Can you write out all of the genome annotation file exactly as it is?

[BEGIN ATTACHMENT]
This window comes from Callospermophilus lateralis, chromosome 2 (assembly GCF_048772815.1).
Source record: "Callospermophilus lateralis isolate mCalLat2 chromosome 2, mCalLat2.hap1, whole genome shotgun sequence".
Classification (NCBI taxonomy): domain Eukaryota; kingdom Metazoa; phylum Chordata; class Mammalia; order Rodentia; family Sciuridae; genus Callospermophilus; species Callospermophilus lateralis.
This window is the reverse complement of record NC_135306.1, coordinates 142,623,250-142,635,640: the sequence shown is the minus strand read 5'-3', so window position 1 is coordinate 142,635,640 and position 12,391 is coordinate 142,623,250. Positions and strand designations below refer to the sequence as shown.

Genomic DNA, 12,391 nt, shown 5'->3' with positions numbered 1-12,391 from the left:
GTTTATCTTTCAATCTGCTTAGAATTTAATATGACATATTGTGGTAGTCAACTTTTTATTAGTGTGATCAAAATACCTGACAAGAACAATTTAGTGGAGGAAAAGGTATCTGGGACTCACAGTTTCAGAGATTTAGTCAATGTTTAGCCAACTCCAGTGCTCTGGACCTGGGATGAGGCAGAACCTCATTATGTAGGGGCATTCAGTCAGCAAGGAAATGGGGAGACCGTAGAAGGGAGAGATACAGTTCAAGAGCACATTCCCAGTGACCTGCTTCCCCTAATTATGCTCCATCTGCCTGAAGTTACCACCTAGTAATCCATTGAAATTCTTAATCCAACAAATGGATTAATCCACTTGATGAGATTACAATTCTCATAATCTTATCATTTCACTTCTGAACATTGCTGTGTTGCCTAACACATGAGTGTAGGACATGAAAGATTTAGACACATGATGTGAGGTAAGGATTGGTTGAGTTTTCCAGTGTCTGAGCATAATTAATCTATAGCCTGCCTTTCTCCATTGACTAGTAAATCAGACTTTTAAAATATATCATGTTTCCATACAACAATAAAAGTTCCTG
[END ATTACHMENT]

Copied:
This window comes from Callospermophilus lateralis, chromosome 2 (assembly GCF_048772815.1).
Source record: "Callospermophilus lateralis isolate mCalLat2 chromosome 2, mCalLat2.hap1, whole genome shotgun sequence".
Classification (NCBI taxonomy): domain Eukaryota; kingdom Metazoa; phylum Chordata; class Mammalia; order Rodentia; family Sciuridae; genus Callospermophilus; species Callospermophilus lateralis.
This window is the reverse complement of record NC_135306.1, coordinates 142,623,250-142,635,640: the sequence shown is the minus strand read 5'-3', so window position 1 is coordinate 142,635,640 and position 12,391 is coordinate 142,623,250. Positions and strand designations below refer to the sequence as shown.

Genomic DNA, 12,391 nt, shown 5'->3' with positions numbered 1-12,391 from the left:
GTTTATCTTTCAATCTGCTTAGAATTTAATATGACATATTGTGGTAGTCAACTTTTTATTAGTGTGATCAAAATACCTGACAAGAACAATTTAGTGGAGGAAAAGGTATCTGGGACTCACAGTTTCAGAGATTTAGTCAATGTTTAGCCAACTCCAGTGCTCTGGACCTGGGATGAGGCAGAACCTCATTATGTAGGGGCATTCAGTCAGCAAGGAAATGGGGAGACCGTAGAAGGGAGAGATACAGTTCAAGAGCACATTCCCAGTGACCTGCTTCCCCTAATTATGCTCCATCTGCCTGAAGTTACCACCTAGTAATCCATTGAAATTCTTAATCCAACAAATGGATTAATCCACTTGATGAGATTACAATTCTCATAATCTTATCATTTCACTTCTGAACATTGCTGTGTTGCCTAACACATGAGTGTAGGACATGAAAGATTTAGACACATGATGTGAGGTAAGGATTGGTTGAGTTTTCCAGTGTCTGAGCATAATTAATCTATAGCCTGCCTTTCTCCATTGACTAGTAAATCAGACTTTTAAAATATATCATGTTTCCATACAACAATAAAAGTTCCTG